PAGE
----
The Diabetes Control & Complications Trial (DCCT) was a famous research project (1993) funded by the National Institute of Diabetes.
The results revealed keeping blood sugar levels as close to normal as possible can drastically reduce or eliminate damage to eyes (retinopathy), kidneys (renal failure) and nerves (neuropathy) while also greatly reducing risk of a stroke or a heart attack.
A key component to successful management (or reversal) of diabetes mellitus is a balanced diet and exercise regimen. Aerobic exercise makes your body’s insulin work better, as does resistive strength training.
The Effects of Insulin
Insulin is a hormone the pancreas creates which normally keeps blood sugar levels from getting too high (hyperglycemia) or too low (hypoglycemia).
Similar to a key allowing a door to open, insulin allows glucose from the blood to enter muscle, fat, and liver tissues.
In type II diabetes, resistance occurs where the body has insulin available but is not able to use it effectively; tissue cells no longer respond well to insulin. This typically is related to obesity and inactivity. As a result, excessive amounts of glucose can build up in the blood creating conditions of prediabetes and type II diabetes.
There are many benefits to exercise. Aerobic exercise by definition involves large muscle groups, it is rhythmical and is continuous in nature. Walking, dancing and biking are great examples.
Besides helping to control glucose levels, aerobic exercise improves circulation and weight control often improving cardiovascular fitness. With improved heart efficiency, individuals can do more with less energy.
Exercise also can be very social and a lot of fun! The American Diabetes Association recommends 30 minutes of aerobic exercise at least 5 days a week. Unfortunately, much of America is not active and inactivity-related obesity is on the rise.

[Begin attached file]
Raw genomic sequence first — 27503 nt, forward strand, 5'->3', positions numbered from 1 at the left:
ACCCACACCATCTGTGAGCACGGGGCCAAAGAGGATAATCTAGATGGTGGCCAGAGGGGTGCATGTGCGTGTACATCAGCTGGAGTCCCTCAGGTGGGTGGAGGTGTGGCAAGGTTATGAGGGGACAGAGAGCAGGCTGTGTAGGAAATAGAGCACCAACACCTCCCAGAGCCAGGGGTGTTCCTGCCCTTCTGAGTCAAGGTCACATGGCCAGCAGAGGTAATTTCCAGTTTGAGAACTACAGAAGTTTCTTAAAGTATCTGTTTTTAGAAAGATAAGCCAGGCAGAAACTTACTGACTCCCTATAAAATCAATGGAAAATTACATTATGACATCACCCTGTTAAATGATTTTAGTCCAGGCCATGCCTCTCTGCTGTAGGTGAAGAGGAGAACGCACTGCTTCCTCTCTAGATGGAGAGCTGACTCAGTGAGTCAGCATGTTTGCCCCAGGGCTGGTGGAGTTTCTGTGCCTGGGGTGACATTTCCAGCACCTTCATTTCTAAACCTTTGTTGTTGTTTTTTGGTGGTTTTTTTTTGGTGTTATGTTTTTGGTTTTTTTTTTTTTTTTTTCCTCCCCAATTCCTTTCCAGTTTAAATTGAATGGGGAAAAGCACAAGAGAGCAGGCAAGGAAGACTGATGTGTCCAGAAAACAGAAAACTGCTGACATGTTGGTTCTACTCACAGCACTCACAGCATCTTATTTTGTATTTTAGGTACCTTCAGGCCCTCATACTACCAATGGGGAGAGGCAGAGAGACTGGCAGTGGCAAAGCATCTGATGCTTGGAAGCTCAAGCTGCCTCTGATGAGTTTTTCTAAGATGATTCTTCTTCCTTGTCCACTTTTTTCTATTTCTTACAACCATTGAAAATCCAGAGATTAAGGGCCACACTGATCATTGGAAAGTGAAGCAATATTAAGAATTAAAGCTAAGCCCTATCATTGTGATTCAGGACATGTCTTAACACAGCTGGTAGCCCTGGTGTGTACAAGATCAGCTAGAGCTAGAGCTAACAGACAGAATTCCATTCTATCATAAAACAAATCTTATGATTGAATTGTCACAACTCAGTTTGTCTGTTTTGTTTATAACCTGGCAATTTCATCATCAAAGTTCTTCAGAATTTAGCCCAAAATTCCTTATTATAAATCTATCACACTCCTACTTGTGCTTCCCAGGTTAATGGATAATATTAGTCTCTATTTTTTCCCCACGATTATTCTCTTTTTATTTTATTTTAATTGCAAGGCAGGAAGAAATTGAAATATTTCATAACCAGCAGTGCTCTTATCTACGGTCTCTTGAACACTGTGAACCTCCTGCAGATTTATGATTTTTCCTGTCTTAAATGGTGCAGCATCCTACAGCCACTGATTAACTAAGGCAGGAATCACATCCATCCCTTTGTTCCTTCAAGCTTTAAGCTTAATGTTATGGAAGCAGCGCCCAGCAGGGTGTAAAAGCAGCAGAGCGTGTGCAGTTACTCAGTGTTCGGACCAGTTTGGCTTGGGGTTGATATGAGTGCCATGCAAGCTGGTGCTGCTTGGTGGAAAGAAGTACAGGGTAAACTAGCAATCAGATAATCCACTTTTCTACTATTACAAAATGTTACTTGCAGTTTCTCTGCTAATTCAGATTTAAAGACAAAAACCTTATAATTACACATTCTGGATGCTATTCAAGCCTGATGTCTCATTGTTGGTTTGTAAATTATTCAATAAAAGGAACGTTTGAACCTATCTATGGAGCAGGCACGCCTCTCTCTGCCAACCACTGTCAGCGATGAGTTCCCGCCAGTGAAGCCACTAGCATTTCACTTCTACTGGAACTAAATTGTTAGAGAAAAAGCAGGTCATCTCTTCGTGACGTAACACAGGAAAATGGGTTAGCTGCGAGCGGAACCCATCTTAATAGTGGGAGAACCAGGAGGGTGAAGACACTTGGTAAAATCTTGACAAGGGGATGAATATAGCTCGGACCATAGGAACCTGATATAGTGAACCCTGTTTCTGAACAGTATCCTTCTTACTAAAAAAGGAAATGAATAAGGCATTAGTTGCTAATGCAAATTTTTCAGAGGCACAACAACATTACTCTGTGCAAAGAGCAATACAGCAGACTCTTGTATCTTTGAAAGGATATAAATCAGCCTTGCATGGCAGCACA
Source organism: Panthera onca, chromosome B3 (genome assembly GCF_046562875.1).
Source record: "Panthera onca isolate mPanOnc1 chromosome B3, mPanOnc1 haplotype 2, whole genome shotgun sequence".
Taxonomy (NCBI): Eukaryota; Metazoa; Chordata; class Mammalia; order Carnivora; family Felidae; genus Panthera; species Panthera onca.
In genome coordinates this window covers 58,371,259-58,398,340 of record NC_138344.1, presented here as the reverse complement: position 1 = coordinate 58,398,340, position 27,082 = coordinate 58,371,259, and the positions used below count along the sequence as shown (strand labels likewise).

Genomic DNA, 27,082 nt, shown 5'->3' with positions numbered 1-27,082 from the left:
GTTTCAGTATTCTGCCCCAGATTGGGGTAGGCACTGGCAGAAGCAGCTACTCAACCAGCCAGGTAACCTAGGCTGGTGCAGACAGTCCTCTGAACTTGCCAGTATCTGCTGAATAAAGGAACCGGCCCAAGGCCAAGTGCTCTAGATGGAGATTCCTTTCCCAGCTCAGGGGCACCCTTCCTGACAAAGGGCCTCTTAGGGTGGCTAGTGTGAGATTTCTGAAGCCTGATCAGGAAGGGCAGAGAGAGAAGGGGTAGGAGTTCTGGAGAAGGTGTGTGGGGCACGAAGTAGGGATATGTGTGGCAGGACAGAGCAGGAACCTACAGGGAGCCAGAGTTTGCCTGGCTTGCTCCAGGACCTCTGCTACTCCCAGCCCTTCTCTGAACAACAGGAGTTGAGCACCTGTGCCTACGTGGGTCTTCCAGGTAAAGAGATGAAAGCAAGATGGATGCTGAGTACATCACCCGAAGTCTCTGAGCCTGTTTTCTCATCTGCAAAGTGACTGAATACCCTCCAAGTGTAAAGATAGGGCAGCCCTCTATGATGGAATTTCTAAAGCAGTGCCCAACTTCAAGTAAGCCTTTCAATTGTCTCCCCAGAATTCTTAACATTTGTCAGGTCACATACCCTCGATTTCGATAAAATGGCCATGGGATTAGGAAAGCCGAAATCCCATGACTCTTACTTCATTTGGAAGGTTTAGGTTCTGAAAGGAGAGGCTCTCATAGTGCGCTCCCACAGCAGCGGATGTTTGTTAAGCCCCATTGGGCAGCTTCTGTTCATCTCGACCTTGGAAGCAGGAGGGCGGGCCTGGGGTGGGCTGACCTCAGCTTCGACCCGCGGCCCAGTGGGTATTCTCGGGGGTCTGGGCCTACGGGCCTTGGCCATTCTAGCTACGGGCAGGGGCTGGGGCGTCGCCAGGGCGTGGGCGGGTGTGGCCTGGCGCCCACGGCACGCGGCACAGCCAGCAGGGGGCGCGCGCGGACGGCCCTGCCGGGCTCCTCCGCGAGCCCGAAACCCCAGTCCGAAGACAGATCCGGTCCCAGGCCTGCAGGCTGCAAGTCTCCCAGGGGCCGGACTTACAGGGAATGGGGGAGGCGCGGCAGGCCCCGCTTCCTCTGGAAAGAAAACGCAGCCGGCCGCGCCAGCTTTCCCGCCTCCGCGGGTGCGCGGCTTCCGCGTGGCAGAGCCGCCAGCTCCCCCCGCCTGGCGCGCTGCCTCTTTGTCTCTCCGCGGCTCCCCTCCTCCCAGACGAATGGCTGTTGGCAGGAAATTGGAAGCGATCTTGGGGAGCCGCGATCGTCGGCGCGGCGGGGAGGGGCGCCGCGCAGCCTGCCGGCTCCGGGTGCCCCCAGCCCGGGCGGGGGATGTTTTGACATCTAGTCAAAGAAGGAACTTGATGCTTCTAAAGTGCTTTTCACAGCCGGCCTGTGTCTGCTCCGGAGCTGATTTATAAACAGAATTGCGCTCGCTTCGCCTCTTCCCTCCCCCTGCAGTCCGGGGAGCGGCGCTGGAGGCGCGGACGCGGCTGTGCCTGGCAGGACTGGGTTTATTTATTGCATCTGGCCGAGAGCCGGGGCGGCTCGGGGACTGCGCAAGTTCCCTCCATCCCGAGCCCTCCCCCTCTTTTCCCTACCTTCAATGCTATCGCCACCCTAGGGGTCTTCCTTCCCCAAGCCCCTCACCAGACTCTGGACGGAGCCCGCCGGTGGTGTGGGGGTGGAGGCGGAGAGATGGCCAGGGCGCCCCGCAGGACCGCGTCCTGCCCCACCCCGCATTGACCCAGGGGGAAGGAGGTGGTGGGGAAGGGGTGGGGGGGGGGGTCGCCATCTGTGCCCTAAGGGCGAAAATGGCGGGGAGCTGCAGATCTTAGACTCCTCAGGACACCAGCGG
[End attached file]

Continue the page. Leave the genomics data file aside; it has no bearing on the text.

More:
Chronic Pain, Instability, and Inactivity
Chronic pain and instability often lead to inactivity. About 20% of the population has chronic pain and many become progressively more sedentary.
A doctor of physical therapy works closely with other health care professionals to manage and often reverse both chronic pain and diabetes. Physical therapy improves quality of life in many ways.
Through skilled evaluation & treatment, doctors of physical therapy help eliminate pain, reduce fear of movement and educate individuals on their condition and lifestyle issues. Often physical therapy reduces the need for medication and helps prevent diabetic complications.
It’s vital to think of exercise as a drug. Under the correct conditions it can be of significant value in optimizing health and managing diabetes. Under the wrong conditions it can do more harm than good.
Individuals with diabetes should not exercise on an empty stomach as this can lead to dangerously low blood sugar. On the other hand, if glucose levels are too high, the individual is at risk of dehydration.
Exercise for Diabetics
While exercise can make insulin work more effectively and lower glucose levels, it can also increase high blood glucose levels if ketones are present in urine (typically when glucose levels are above 240 mg/dl). If not addressed appropriately, ketones can lead to ketoacidosis and diabetic coma. The American Diabetes Association has many helpful resources (www.diabetes.org).
It’s important for an individual to work closely with their medical doctor to best manage this condition. While target glucose levels are individualized based on medical status, the ADA generally recommends pre meal levels of 80-130 mg/dl. There are accurate & portable blood testing machines available to monitor glucose levels.
Presently, 86 million Americans have prediabetes and 90% don’t even know it! This presents a huge opportunity for preventative medicine. Amazingly, individuals can reduce their risk of type II diabetes by 50% just by losing weight, getting more active, and eating properly.
Appropriate coaching and physical therapy can help individuals avoid onset of diabetes. Some oral supplements can also be of value (“Fortify Your Life,” Dog, 2016, https://drlowdog.com/).
In summary, consider too often as a society we wait until we are really sick before seeking treatment. Prevention is obtainable and is always the best medicine!